The Reading List has Changed Again

And I won’t inflict this one on you, because it’s far too long.

A book review over at Writer…Interrupted prompted me to buy the book. It is a sequel, and I enjoyed the style of the original.

(And Jay was buying himself a camera, so you could call it a kickback.)

Like the review said, this author recommends reading 100 works in your genre/field (source/inspiration works are allowed to be counted) before you begin.

She acknowledges you are not likely to be able to finish all 100 before you are impelled to begin your own work, but to continue hammering away until you know your niche cold.

So I started making a list of all the books I have, and have loved, and have drawn from (my folktale collections, for example), that are related to what I’m writing (Novelized fairy/folk-tale/YA fantasy).

Then I added the books I’d read that I hadn’t liked, and new books from authors I’d read only one book from, where the additional works were of the same pocket. I am currently at 67 titles.

This is somehow a surprise to me (to come in so far under the mark).

If anyone has some suggestions to round out my list, I’m open to hearing them.

So far I have more than one work (some read, some to read) on the list from Robin McKinley, Jo Napoli, Shannon Hale, Jeri Massi, Cornelia Funke, P.B. Kerr, and Gail Levine and Patricia Wrede. I also have J.K. Rowling and Philip Pullman, but I think I added them for padding because I was trying to make count.

Pullman (I only got through the first 1 ½-2 of his Dark Materials set) was one of those on my list I don’t recomend, but was probably worth reading as a genre guide.

The first genre-specific reading I’ve started for this marathon (and I already am hooked) is The Sherwood Ring by Elizabeth Marie Pope.

This was a natural beginning, as I’m mentioned many times before that I adore her Perilous Gard. This was the only other book she wrote, and that nearly 20-years before.

Gives me a bit of perspective, certainly.

8 thoughts on “The Reading List has Changed Again

  1. Hi! I’m so happy my review of Chapter after Chapter inspired you to read this book. I loved it and still keep it right beside my computer to always remind me of my dream of finishing a children’s novel.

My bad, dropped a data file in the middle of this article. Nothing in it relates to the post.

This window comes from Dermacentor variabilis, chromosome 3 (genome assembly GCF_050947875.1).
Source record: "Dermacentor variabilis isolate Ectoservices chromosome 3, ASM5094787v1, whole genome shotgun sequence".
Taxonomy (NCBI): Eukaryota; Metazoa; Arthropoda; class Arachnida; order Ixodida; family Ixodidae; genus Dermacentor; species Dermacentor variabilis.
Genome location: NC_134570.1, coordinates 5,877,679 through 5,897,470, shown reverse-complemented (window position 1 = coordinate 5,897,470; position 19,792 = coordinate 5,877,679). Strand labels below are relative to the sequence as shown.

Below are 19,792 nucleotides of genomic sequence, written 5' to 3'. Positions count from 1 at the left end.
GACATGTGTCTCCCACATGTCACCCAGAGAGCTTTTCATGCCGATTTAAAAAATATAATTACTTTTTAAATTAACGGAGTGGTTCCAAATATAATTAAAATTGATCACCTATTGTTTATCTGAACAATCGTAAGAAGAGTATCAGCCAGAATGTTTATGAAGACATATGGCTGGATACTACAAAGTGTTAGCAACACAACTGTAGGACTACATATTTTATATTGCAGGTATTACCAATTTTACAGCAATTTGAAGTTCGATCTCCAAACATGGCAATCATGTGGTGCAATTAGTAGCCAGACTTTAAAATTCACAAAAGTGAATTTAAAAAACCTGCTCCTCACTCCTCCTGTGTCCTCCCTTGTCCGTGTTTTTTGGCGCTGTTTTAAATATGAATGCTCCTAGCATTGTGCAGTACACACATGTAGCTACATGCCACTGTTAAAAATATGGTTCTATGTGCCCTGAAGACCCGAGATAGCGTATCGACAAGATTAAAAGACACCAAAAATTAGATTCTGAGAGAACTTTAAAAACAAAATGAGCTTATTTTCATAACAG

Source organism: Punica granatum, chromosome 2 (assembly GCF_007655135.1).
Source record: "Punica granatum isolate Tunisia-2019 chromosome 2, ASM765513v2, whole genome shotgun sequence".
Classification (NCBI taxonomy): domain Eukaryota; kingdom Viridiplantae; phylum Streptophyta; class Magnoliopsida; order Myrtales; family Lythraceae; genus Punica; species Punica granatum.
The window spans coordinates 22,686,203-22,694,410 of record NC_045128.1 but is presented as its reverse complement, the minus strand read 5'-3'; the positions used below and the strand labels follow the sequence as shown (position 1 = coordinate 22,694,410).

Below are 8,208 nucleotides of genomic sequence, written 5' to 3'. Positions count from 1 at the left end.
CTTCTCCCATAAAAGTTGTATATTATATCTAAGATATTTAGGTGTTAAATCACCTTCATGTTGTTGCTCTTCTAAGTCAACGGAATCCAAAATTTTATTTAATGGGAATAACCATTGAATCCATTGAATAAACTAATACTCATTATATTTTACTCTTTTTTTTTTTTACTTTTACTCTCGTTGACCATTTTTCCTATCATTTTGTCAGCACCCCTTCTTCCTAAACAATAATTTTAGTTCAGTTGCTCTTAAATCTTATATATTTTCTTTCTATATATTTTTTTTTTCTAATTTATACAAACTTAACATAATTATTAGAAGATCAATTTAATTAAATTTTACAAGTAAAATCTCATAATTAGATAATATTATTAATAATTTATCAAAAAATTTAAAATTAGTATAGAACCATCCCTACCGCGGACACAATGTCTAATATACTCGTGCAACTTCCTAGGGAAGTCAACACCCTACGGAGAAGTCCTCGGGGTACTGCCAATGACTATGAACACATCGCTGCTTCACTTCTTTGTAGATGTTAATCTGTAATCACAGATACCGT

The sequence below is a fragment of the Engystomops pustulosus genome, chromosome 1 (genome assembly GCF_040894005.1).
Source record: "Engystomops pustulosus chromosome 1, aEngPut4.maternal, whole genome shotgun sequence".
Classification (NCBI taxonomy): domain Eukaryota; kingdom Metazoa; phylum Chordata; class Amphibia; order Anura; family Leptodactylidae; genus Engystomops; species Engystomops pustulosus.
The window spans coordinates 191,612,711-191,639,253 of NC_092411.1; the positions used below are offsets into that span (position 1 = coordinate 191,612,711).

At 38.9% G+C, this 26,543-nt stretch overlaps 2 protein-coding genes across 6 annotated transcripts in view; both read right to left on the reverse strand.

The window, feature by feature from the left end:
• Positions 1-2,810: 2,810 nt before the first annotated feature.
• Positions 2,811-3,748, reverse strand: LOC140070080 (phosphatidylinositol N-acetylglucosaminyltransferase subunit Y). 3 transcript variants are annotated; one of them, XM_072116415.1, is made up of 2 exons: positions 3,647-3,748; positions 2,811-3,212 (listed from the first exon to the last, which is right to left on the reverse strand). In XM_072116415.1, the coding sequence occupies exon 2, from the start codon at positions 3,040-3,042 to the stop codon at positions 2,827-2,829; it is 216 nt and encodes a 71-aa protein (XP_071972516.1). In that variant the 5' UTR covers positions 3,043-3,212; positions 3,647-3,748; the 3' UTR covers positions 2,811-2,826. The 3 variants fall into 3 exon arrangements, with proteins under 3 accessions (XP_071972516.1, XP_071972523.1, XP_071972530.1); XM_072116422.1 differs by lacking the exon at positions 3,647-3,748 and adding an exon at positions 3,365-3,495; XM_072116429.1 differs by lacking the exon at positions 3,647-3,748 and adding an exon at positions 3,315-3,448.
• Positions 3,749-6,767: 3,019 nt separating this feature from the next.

I’m also working on my Book 100 — it’s nice to have a list, isn’t it? I’m far from the mark, but at least now I’m keeping up with what I read better.

    May God bless your writing!


  2. Sounds like a great idea! I’m not too familiar with your genre but I do have a book of African Folktales I absolutely love. If you think the cost of shipping it back is worth it, you may borrow it.

    Did you count all the books in the Chronicles of Narnia, The Hobbit and Bridge to Teribithia?

  3. You have a reading list? Have you ever posted it? That might be a good idea for myself. My reading tends to be all over the place.

  4. Nicole–
    I *didn’t* have the Chronicles in there, Thanks!
    Hobbit and Terbinthia are both slightly off-genre, the LOTR somehow fits.

    Anybody want to try and define that?

    The African folktales does sound intriguing. It isn’t Why Goats Smell Bad is it? That’s the only African collection I have, but I *love* it. Well, not that particular story, but the collection as a whole.

    We might do better ($-wise) to nail down the title and just get it through interlibrary loan if my local place doesn’t have it.

    I posted a list some time back with the best of intentions, but it didn’t hold. My reading seems to be rather adulterous: If you’re not with the one you love, love the one you’re with.

  5. You’re welcome! Nope, that’s not the title. It’s at my parents house so I will have to grab it the next time I’m there. I think it’s simply “West African Folktales” or something like that. It has lots of stories about a spider and a tortoise.

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